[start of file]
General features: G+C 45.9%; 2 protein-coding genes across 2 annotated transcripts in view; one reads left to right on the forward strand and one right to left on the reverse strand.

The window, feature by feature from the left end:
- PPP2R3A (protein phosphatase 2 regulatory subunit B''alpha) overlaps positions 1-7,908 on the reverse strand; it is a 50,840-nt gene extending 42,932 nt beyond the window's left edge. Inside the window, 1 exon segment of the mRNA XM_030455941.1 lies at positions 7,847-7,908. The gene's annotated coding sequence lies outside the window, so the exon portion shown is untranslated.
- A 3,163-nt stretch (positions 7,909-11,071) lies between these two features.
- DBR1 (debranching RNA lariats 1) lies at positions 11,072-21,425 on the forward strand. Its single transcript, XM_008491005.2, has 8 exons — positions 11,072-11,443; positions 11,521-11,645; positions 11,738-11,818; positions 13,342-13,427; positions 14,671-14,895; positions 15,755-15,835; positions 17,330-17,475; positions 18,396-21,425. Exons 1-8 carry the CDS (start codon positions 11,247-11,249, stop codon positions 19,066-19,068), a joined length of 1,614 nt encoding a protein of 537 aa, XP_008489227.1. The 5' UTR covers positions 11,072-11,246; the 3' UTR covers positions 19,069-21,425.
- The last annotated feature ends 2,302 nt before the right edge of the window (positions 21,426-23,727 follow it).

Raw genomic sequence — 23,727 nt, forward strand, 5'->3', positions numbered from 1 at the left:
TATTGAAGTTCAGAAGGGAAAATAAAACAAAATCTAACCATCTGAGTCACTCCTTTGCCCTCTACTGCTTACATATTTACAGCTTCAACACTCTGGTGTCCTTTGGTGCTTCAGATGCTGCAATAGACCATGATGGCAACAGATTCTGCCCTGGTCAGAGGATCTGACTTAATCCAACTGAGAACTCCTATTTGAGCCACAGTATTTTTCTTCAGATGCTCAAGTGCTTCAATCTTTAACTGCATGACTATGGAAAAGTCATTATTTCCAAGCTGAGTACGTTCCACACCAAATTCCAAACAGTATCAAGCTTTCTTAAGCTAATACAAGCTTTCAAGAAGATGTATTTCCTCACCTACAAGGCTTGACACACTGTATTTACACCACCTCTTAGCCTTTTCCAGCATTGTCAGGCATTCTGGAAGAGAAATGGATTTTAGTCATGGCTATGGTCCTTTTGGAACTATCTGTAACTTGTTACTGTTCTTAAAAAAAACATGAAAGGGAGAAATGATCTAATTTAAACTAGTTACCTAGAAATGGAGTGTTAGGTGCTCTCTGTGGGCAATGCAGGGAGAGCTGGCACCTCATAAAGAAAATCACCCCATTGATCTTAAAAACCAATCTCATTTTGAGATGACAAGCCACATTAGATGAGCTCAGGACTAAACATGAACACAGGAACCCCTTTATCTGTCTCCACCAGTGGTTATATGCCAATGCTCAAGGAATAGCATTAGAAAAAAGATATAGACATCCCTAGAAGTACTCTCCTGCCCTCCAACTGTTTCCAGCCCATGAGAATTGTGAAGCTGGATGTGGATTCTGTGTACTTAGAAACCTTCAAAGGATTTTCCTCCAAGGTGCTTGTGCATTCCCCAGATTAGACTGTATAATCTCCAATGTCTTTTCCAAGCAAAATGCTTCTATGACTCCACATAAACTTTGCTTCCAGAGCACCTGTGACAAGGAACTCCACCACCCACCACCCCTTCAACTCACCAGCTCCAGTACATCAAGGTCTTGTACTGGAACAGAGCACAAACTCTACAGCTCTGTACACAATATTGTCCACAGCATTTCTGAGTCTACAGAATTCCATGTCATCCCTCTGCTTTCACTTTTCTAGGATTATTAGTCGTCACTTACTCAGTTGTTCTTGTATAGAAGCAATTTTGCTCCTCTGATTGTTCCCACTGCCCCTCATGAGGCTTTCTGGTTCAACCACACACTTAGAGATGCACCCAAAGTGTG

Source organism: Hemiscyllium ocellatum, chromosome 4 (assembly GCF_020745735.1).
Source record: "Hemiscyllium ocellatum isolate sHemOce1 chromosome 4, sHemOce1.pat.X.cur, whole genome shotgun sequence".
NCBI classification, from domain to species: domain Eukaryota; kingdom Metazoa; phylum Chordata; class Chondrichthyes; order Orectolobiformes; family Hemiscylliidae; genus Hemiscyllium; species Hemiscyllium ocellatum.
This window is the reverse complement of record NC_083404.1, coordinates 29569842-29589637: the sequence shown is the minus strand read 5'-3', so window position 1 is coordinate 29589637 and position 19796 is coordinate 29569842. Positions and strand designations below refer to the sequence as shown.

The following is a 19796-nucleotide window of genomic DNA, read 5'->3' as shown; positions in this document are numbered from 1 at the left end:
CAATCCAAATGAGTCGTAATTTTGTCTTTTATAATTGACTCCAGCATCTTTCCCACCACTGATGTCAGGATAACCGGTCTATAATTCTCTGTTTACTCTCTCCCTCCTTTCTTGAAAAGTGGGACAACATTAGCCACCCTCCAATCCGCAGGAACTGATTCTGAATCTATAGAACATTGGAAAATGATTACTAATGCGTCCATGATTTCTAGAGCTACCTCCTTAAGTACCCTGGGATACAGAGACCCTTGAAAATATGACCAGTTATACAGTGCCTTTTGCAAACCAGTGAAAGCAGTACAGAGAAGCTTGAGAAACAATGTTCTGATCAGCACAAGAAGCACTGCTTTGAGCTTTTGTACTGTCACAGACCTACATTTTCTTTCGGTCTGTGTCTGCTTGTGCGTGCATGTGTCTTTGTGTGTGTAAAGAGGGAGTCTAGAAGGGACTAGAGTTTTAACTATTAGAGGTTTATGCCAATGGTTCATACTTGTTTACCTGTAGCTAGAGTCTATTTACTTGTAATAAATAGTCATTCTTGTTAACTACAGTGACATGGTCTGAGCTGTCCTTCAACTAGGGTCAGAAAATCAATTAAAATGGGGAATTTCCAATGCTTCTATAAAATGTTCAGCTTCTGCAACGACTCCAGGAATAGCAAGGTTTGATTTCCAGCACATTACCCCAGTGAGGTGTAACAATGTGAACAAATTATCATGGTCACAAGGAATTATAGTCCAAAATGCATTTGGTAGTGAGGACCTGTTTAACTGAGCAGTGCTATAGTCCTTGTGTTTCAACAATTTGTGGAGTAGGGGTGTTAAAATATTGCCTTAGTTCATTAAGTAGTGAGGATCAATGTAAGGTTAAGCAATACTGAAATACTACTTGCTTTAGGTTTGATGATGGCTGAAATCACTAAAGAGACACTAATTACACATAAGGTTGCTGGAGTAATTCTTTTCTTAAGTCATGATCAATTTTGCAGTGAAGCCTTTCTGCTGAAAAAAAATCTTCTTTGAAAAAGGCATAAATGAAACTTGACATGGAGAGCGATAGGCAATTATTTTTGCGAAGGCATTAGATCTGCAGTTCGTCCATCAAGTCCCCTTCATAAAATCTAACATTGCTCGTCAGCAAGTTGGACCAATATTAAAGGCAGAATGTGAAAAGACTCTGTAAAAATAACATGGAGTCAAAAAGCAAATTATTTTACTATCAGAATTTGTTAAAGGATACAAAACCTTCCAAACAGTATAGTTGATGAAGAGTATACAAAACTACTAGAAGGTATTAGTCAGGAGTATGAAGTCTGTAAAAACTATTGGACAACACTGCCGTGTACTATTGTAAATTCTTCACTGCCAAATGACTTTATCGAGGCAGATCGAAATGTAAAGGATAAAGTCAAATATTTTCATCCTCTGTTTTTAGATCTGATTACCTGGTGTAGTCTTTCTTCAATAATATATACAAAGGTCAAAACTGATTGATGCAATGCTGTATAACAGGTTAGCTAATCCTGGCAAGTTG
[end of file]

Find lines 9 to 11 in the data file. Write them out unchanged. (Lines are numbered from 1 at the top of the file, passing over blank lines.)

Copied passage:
Source organism: Hemiscyllium ocellatum, chromosome 4 (assembly GCF_020745735.1).
Source record: "Hemiscyllium ocellatum isolate sHemOce1 chromosome 4, sHemOce1.pat.X.cur, whole genome shotgun sequence".
NCBI classification, from domain to species: domain Eukaryota; kingdom Metazoa; phylum Chordata; class Chondrichthyes; order Orectolobiformes; family Hemiscylliidae; genus Hemiscyllium; species Hemiscyllium ocellatum.